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31st Annual San Antonio Breast Cancer Symposium

Published: Tuesday, Jan 27, 2009
Couldn’t make it to the Henry B. Gonzalez Convention Center in San Antonio, TX December 10–14, 2008 for the San Antonio Breast Cancer Symposium (SABCS)? Don’t worry, we’ve got you covered, with highlights straight from the convention center, thanks to our editors, who covered the best of the 2008 SABCS. This year’s symposium, the first SABCS to be presented by the CTRC, AACR, and the Baylor College of Medicine, encompassed “the full spectrum of breast cancer research” and was designed to “facilitate the rapid transition of new knowledge into improved care for breast cancer patients.”



Early Breast Cancer Patients Live Longer on Sequencing Tamoxifen and Anastrozole Versus 5 Years of Tamoxifen

Giving tamoxifen for 2 years followed by 3 years of anastrozole (sequencing strategy) improved relapse-free survival and overall survival compared to 5 years of tamoxifen in postmenopausal women with newly diagnosed, hormone-sensitive, early breast cancer, according to analysis of the sequencing arm and the total population in the large, prospective, randomized ABCSG 8 trial.

Although other landmark trials of adjuvant hormonal therapy have confirmed the superiority of aromatase inhibitors (AIs) over tamoxifen in preventing breast cancer recurrence in patients with early breast cancer, ABCSG is the first to show that patients live longer when treated with an AI. “As distinct from other trials, mature data from ABCSG 8 show a high overall survival benefit,” said Raimund Jakesz, MD, Vienna Medical School, Austria, who presented results.

The study enrolled postmenopausal women withlow- to intermediate-risk, estrogen receptor-positive/progesterone-receptor-positive (ER+/ PgR+), ductal cancer grade 1 or 2, and lobular cancer (18%). Dr. Jakesz pointed out that ABCSG 8 had several unique factors compared with other AI trials: including lobular cancer, including women age 80 years and younger, and not allowing chemotherapy.

ABCSG 8 was originally designed to compare tamoxifen for 2 years followed by tamoxifen for 3 years versus tamoxifen for 2 years followed by anastrozole for 3 years. The trial was stopped early in 2004, and women in the tamoxifen alone arm were allowed to cross over to the sequencing arm.

A benefit of sequencing was observed regardless of age, Dr. Jakesz said. “Women with high expression of ER/PgR did particularly well,” he noted. Those with eR+++/PgR+++ enjoyed longer relapse-free survival and overall survival, he noted.

Analysis of 2922 patients (including crossovers to the sequencing arm) showed that sequencing significantly improved relapse-free survival by 21% (P=.038) compared with5 years of tamoxifen regardless of received treatment. Moreover, sequencing tamoxifen followed by anastrozole improved overall survival by 23% (P=.025) compared with5 years of tamoxifen. “Deathwas reduced in women without recurrence as well as those with recurrence,” Dr. Jakesz stated.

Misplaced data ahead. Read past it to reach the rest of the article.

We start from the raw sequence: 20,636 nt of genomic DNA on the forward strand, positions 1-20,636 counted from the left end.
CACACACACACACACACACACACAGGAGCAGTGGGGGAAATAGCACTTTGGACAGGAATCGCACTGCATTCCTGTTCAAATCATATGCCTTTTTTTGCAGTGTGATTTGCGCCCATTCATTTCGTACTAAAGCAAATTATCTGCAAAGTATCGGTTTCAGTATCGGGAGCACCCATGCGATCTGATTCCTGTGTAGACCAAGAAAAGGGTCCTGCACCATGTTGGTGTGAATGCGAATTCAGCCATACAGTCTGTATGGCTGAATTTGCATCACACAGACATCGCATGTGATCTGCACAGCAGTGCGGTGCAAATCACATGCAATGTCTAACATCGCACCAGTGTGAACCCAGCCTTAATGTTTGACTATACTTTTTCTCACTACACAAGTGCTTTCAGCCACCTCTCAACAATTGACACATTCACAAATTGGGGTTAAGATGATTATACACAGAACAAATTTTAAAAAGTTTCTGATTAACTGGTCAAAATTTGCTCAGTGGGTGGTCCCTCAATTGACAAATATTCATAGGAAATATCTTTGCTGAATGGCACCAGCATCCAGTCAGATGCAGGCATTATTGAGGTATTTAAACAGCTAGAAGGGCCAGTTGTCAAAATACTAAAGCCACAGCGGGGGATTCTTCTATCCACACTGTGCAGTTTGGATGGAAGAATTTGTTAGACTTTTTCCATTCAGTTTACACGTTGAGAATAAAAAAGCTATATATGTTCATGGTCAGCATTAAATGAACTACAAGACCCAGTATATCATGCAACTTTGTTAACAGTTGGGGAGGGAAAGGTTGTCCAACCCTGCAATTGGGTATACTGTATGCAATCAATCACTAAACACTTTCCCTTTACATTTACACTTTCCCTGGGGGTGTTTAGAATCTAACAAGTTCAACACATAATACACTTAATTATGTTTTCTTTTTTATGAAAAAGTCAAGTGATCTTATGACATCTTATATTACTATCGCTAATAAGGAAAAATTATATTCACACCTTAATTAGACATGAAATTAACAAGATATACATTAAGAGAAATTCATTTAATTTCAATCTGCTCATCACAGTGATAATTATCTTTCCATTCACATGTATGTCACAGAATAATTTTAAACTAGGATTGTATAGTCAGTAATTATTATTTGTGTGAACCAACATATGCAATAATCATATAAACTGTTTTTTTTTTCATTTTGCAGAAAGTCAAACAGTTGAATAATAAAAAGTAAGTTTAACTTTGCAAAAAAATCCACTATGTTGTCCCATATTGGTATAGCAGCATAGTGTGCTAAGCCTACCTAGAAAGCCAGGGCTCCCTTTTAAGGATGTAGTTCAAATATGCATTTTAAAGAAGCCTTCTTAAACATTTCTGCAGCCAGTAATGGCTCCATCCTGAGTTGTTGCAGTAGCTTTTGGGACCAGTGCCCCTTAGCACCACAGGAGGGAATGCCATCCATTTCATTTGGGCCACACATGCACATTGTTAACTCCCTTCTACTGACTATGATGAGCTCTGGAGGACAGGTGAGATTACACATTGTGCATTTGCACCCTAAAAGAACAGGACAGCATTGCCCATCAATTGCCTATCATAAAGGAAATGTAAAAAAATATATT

Analysis of the total study population of 3714 showed that sequencing therapy with anastrozole improved relapse-free survival by 27% (P=.001) in patients according to actually received therapy, and sequencing improved overall by 22% (P=.032).

The study turned up no new concerns about safety. As in previous trials, more bone and joint pain was reported in patients taking an AI, and more gynecologic symptoms were reported in the tamoxifen group.

Communicating Risk Prediction of Breast Cancer for an Individual Woman an Elusive Goal

When an individual patient asks a physician, “What is my risk of getting breast cancer,” the physician has little to offer. “For a woman sitting in my office, her risk is either 0 [she won’t get breast cancer] or 100% [she will get breast cancer],” explained JoAnn Elmore, MD, University of Washington, Seattle, WA. “The ideal risk model needs to work well for the individual woman, so we can counsel her, but we have lots of work to do before we have an ideal risk prediction model,” she said.

The Gail model, developed in 1989, is widely used to estimate expected cancer incidence among populations, but not individuals. This model is based on agreed-upon risk factors that include age, age at first period, age at first birth/or nulliparity, number of first-degree relatives with breast cancer, and history of benign atypical hyperplasia of the breast.

“Websites, such as the American Cancer Society, get hundreds of thousands of hits by women attempting to use this model to estimate their risk of developing breast cancer,” Elmore explained.

A study by Rockhill et al. attempted to validate the Gail model in 82,109 women enrolled in the Nurses’ HealthStudy. Over the first five years of the study, about 1000 women developed breast cancer (1.65%). The expected incidence, according to the Gail model, was 1.55%, “so the risk model worked well at a population level,” Elmore said.


View Conference Coverage
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TitleExpiration DateCME Credits
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